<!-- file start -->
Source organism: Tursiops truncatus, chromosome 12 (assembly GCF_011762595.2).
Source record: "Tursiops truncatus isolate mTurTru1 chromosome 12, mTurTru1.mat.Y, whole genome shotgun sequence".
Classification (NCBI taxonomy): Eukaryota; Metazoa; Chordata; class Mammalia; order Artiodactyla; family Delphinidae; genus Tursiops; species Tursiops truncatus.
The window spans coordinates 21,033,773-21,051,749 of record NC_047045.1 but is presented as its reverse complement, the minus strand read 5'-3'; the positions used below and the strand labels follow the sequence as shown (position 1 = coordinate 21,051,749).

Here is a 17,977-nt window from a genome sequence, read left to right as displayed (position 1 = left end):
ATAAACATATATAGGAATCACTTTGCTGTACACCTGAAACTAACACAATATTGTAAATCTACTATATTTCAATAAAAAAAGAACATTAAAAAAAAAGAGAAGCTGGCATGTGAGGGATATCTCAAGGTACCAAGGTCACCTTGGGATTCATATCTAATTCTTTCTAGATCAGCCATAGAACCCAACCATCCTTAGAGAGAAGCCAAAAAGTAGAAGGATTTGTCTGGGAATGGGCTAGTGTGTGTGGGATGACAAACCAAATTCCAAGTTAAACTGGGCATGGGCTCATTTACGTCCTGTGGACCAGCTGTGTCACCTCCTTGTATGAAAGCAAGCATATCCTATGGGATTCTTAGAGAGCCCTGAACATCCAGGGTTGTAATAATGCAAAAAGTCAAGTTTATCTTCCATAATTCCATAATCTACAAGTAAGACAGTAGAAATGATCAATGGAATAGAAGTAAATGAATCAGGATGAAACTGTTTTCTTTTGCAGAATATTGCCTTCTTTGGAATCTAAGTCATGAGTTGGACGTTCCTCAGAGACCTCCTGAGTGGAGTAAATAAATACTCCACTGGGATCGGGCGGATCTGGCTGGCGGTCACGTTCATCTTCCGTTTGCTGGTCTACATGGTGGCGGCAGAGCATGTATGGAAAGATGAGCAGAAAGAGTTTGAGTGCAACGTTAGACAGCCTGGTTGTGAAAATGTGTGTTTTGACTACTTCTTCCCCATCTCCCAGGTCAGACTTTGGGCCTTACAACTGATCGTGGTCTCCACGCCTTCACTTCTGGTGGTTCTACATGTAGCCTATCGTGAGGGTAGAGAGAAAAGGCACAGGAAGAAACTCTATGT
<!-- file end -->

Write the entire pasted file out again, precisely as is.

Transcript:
Source organism: Tursiops truncatus, chromosome 12 (assembly GCF_011762595.2).
Source record: "Tursiops truncatus isolate mTurTru1 chromosome 12, mTurTru1.mat.Y, whole genome shotgun sequence".
Classification (NCBI taxonomy): Eukaryota; Metazoa; Chordata; class Mammalia; order Artiodactyla; family Delphinidae; genus Tursiops; species Tursiops truncatus.
The window spans coordinates 21,033,773-21,051,749 of record NC_047045.1 but is presented as its reverse complement, the minus strand read 5'-3'; the positions used below and the strand labels follow the sequence as shown (position 1 = coordinate 21,051,749).

Here is a 17,977-nt window from a genome sequence, read left to right as displayed (position 1 = left end):
ATAAACATATATAGGAATCACTTTGCTGTACACCTGAAACTAACACAATATTGTAAATCTACTATATTTCAATAAAAAAAGAACATTAAAAAAAAAGAGAAGCTGGCATGTGAGGGATATCTCAAGGTACCAAGGTCACCTTGGGATTCATATCTAATTCTTTCTAGATCAGCCATAGAACCCAACCATCCTTAGAGAGAAGCCAAAAAGTAGAAGGATTTGTCTGGGAATGGGCTAGTGTGTGTGGGATGACAAACCAAATTCCAAGTTAAACTGGGCATGGGCTCATTTACGTCCTGTGGACCAGCTGTGTCACCTCCTTGTATGAAAGCAAGCATATCCTATGGGATTCTTAGAGAGCCCTGAACATCCAGGGTTGTAATAATGCAAAAAGTCAAGTTTATCTTCCATAATTCCATAATCTACAAGTAAGACAGTAGAAATGATCAATGGAATAGAAGTAAATGAATCAGGATGAAACTGTTTTCTTTTGCAGAATATTGCCTTCTTTGGAATCTAAGTCATGAGTTGGACGTTCCTCAGAGACCTCCTGAGTGGAGTAAATAAATACTCCACTGGGATCGGGCGGATCTGGCTGGCGGTCACGTTCATCTTCCGTTTGCTGGTCTACATGGTGGCGGCAGAGCATGTATGGAAAGATGAGCAGAAAGAGTTTGAGTGCAACGTTAGACAGCCTGGTTGTGAAAATGTGTGTTTTGACTACTTCTTCCCCATCTCCCAGGTCAGACTTTGGGCCTTACAACTGATCGTGGTCTCCACGCCTTCACTTCTGGTGGTTCTACATGTAGCCTATCGTGAGGGTAGAGAGAAAAGGCACAGGAAGAAACTCTATGT